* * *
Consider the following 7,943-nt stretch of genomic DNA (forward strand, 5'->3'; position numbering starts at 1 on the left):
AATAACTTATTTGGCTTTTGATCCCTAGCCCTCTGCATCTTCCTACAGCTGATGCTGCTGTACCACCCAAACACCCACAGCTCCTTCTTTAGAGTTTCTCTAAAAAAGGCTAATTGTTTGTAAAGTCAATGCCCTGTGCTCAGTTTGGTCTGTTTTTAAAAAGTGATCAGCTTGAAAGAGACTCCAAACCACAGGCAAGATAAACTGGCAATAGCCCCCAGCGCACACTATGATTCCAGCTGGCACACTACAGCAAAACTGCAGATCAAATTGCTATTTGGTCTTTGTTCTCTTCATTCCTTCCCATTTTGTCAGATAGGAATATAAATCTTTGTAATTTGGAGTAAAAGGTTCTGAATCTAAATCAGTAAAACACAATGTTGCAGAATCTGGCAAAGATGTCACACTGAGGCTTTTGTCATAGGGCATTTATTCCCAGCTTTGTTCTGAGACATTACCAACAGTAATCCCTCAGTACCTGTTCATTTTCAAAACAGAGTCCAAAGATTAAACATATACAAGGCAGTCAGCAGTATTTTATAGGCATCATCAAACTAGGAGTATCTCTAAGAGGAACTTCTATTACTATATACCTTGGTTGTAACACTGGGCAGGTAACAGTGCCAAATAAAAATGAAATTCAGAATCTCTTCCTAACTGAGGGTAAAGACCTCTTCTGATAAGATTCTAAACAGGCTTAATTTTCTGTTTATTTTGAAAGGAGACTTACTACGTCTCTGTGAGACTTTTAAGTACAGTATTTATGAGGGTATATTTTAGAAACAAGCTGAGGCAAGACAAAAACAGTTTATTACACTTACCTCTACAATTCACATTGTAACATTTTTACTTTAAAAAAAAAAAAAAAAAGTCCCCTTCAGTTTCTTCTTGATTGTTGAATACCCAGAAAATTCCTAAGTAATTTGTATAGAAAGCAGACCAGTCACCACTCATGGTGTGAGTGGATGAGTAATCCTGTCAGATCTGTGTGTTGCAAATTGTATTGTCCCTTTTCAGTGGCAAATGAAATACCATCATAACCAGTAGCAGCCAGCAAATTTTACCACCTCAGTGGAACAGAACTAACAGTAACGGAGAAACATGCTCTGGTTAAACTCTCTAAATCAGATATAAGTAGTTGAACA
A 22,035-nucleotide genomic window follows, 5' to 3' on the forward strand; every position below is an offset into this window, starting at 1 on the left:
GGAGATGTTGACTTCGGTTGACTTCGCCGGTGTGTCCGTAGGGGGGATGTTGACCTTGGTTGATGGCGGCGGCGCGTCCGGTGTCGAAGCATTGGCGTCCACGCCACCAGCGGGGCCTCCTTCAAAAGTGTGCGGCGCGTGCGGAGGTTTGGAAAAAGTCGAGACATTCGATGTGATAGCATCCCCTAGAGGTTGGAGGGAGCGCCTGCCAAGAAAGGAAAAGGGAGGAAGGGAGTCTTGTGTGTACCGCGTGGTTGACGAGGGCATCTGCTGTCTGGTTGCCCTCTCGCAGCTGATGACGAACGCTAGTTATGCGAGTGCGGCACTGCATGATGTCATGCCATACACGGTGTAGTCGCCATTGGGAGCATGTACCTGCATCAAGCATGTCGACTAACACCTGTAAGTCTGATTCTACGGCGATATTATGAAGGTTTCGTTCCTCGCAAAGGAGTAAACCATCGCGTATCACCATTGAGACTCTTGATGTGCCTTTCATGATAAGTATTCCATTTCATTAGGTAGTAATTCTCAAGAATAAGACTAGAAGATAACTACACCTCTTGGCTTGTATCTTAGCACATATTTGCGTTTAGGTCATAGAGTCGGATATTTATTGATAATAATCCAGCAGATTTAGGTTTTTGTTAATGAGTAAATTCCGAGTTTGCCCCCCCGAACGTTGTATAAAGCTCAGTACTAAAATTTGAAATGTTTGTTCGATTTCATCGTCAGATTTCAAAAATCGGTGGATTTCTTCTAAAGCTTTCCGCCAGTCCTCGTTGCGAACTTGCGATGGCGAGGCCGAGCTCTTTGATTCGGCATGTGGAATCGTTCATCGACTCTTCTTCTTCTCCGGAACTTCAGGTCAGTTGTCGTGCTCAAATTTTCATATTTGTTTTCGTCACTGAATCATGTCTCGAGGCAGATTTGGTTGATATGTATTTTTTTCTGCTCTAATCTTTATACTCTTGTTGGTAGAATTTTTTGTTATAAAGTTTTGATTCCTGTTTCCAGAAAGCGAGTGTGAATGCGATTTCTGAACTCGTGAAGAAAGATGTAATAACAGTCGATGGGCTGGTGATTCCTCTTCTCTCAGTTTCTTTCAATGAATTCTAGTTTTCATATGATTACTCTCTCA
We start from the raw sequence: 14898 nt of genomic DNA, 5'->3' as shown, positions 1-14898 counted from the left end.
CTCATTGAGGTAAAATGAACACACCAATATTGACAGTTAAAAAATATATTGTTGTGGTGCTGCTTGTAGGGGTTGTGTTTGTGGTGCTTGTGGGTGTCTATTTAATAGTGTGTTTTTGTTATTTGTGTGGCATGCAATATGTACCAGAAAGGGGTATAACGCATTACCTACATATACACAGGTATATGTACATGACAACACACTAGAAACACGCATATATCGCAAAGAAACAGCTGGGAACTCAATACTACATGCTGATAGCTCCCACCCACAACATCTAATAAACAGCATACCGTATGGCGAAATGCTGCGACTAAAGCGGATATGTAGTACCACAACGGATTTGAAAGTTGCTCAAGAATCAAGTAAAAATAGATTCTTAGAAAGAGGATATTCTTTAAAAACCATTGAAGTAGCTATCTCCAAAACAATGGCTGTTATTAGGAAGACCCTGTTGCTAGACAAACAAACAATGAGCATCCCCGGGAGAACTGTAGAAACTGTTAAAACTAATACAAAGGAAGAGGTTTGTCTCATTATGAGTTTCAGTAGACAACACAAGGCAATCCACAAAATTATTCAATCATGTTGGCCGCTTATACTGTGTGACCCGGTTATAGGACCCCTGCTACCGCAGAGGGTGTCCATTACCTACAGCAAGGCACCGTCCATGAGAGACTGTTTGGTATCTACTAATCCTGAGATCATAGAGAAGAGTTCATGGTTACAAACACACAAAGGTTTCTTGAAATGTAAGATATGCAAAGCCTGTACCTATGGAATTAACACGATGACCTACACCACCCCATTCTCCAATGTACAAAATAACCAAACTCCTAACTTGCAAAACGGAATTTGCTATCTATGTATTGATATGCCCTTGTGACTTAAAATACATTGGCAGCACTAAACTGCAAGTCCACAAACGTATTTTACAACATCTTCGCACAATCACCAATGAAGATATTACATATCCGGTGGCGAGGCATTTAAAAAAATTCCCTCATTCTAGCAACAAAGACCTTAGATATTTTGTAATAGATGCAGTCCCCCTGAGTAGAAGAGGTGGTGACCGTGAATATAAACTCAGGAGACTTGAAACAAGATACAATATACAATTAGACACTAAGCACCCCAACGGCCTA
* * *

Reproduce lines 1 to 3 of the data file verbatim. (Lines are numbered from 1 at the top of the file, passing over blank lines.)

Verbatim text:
Consider the following 7,943-nt stretch of genomic DNA (forward strand, 5'->3'; position numbering starts at 1 on the left):
AATAACTTATTTGGCTTTTGATCCCTAGCCCTCTGCATCTTCCTACAGCTGATGCTGCTGTACCACCCAAACACCCACAGCTCCTTCTTTAGAGTTTCTCTAAAAAAGGCTAATTGTTTGTAAAGTCAATGCCCTGTGCTCAGTTTGGTCTGTTTTTAAAAAGTGATCAGCTTGAAAGAGACTCCAAACCACAGGCAAGATAAACTGGCAATAGCCCCCAGCGCACACTATGATTCCAGCTGGCACACTACAGCAAAACTGCAGATCAAATTGCTATTTGGTCTTTGTTCTCTTCATTCCTTCCCATTTTGTCAGATAGGAATATAAATCTTTGTAATTTGGAGTAAAAGGTTCTGAATCTAAATCAGTAAAACACAATGTTGCAGAATCTGGCAAAGATGTCACACTGAGGCTTTTGTCATAGGGCATTTATTCCCAGCTTTGTTCTGAGACATTACCAACAGTAATCCCTCAGTACCTGTTCATTTTCAAAACAGAGTCCAAAGATTAAACATATACAAGGCAGTCAGCAGTATTTTATAGGCATCATCAAACTAGGAGTATCTCTAAGAGGAACTTCTATTACTATATACCTTGGTTGTAACACTGGGCAGGTAACAGTGCCAAATAAAAATGAAATTCAGAATCTCTTCCTAACTGAGGGTAAAGACCTCTTCTGATAAGATTCTAAACAGGCTTAATTTTCTGTTTATTTTGAAAGGAGACTTACTACGTCTCTGTGAGACTTTTAAGTACAGTATTTATGAGGGTATATTTTAGAAACAAGCTGAGGCAAGACAAAAACAGTTTATTACACTTACCTCTACAATTCACATTGTAACATTTTTACTTTAAAAAAAAAAAAAAAAAGTCCCCTTCAGTTTCTTCTTGATTGTTGAATACCCAGAAAATTCCTAAGTAATTTGTATAGAAAGCAGACCAGTCACCACTCATGGTGTGAGTGGATGAGTAATCCTGTCAGATCTGTGTGTTGCAAATTGTATTGTCCCTTTTCAGTGGCAAATGAAATACCATCATAACCAGTAGCAGCCAGCAAATTTTACCACCTCAGTGGAACAGAACTAACAGTAACGGAGAAACATGCTCTGGTTAAACTCTCTAAATCAGATATAAGTAGTTGAACA
A 22,035-nucleotide genomic window follows, 5' to 3' on the forward strand; every position below is an offset into this window, starting at 1 on the left: